That's No Moonraker: On Her Majesty's Secret Service
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June 27th, 2020
Pete and Alex have all the time in the world to discuss the 6th James Bond movie.
- Longest title for a James Bond film and longest movie until it was surpassed by the 2006 Casino Royale.
- Sixth movie based on the 10th novel (11th book). Ian Fleming wrote this while in Jamaica filming Doctor No.
- They thought about going straight from You Only Live Twice to The Man with the Golden Gun and Roger Moore. But Cambodia was too unstable to film there. Roger Moore couldn't wait around because he was busy filming "The Saint".
- The entire ending bit was going to be the cold open for Diamonds are Forever if Lazenby had signed on for another movie.
- The opening theme features the first use in a Bond song (and one of the first uses period) of a synthesizer.
- Fourth appearance of Blofeld but only the second time we've seen his face.
- Amazingly, Diana Rigg is not dubbed!
- The avalanche was real; it was a controlled avalanche triggered by the Swiss Mountain service.
- Much of the skiing and bobsled stuff was filmed on location with stunt people.
- They got as much footage as they could and then wrote the sequence around it instead of the other way around—e.g., the part where Bond falls out of the bobsled—the stunt man really fell out of the bobsled.
- When Bond is pretending to be Sir Hillary Bray, he is dubbed By George Baker (the guy who actually played Hillary Bray) during that entire sequence and for a good chunk of the movie.
- They thought about having Lazenby do the voice himself, but his impression was not good enough.
- Nikki van der Zyl is back, dubbing the voice of Olympe, Tracy's sister.
- They almost say the title of the film a few times, but never exactly; they broke their streak.
- However they say the most phrases that will become other Bond movies: "the world is not enough", "license to kill", and "SPECTRE".
- The hosts forgot to rank the last movie.
- After handing in his resignation, Bond packs up his desk, taking mementos from each of his previous adventures and musical themes from those films play.
- Exception is nothing from Goldfinger.
- "Sands through the hourglass" in the credit sequence.
- "This never happened to the other fellow". Meta-commentary/fourth wall thing? Either way it's fuel for the Codename theory.
- Alex's wife always assumed the codename theory was true/on-screen Canon.
- But Moneypenny treats him like he's Sean Connery. There's even the line "same old James Bond".
Sean Connery Bond retires to Japan after You Only Live Twice. Bond met Blofeld two years ago (the timeline lines up) and maybe they put George Lazenby Bond on the SPECTRE case at that time, giving Moneypenny time to form a relationship with him as well. Is it a succession thing like it is in Spectre? Maybe 007 has an understudy. Recall that in the chronology of the books, James Bond is so devastated by the events of this movie that's why he is busted down to 7777 at the start of You Only Live Twice. George Lazenby Bond retires because his fiancée/wife is killed. They don't have an understudy ready yet because he's only been on the job for 2 years. That's why they bring Connery Bond back, and Rodger Moore gets bumped up to 077, but he's not ready to be 007 yet.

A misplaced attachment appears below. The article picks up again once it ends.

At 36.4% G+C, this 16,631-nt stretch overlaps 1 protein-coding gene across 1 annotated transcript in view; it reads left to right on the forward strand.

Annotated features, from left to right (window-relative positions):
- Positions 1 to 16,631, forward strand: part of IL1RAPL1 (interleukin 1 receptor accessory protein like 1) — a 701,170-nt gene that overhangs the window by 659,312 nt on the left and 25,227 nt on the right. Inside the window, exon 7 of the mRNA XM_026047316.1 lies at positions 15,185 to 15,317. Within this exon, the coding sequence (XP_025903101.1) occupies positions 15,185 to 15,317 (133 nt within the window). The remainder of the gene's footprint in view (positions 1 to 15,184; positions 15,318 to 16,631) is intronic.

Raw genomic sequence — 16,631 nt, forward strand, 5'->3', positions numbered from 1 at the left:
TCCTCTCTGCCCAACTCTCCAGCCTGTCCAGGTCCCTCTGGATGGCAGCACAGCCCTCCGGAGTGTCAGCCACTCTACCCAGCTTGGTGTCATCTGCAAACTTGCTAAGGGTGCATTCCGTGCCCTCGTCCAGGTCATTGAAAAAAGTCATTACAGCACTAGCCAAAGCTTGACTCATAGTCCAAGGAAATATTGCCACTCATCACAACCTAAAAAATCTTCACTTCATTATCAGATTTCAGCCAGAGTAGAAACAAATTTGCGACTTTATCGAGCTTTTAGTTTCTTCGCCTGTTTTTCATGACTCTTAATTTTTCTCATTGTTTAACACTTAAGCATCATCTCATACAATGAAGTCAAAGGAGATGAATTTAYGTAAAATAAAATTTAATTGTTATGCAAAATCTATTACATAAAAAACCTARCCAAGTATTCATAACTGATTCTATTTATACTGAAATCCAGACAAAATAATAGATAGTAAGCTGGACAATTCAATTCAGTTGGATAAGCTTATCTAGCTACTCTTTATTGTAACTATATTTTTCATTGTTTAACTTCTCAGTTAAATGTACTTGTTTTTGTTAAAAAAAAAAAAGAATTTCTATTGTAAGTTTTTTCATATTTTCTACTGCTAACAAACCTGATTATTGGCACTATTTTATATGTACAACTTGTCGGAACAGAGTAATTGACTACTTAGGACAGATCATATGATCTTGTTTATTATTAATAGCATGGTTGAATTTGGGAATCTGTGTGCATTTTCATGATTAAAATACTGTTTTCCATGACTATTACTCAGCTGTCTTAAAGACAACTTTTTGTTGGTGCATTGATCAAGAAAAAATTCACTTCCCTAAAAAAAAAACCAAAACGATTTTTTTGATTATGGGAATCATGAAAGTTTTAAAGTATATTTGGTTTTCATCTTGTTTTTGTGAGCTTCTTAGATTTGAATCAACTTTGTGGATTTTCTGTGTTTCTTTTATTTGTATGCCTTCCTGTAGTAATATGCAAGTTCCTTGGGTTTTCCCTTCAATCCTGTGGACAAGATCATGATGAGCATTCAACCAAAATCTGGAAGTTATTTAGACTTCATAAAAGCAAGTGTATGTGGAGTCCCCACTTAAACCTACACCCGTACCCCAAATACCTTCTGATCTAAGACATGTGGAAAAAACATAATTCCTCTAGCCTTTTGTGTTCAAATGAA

- More evidence: James Bond goes undercover as a genealogy/heraldry expert.
- Bond doesn't often go undercover as a character.
- Blofeld doesn't recognize Bond right away despite the fact they've met in other movies because in this one they're both different guys. Remember this is out of order from the books so they shouldn't have met in the last movie because the last movie should be the next book.
- Codename Theory makes the film chronology more palatable.
Other actors considered
- Once Roger Moore was out, they looked at John Richardson, Hans de Vries, Robert Campbell, Anthony Rogers, then finally George Lazenby.
- He is Australian, not British.
- Lazenby went all out: he picked up a suit that Connery had ordered but not picked up to wear to the audition.
- They wanted him to do the next 7 Bond movies but his agent convinced him to only do one. But then the production (assuming he thought he was too good for them) turned on him, and eventually the feeling was mutual.
- They wanted him to come to the premier looking like James Bond, but by that time he had let his hair and beard grow out so he looked like a hippie.
- Peter Hunt directed, this being his only gig as the lead director for James Bond (although he did second unit stuff on previous movies).
- After this, Hunt directed Gold starring Roger Moore and Susanne York (Superman).
- If Lazenby had stayed, they would have done Diamonds are Forever next and kept Hunt on as well.
- Apparently, this one stays pretty close to the book, it's less cartoony and there are very few gadgets.
- The movie ends on a total downer. Bond is visibly shaken (and stirred) by the events of the film.
- Mentioned: Pete's MGM UA collection of James Bond tapes on VHS.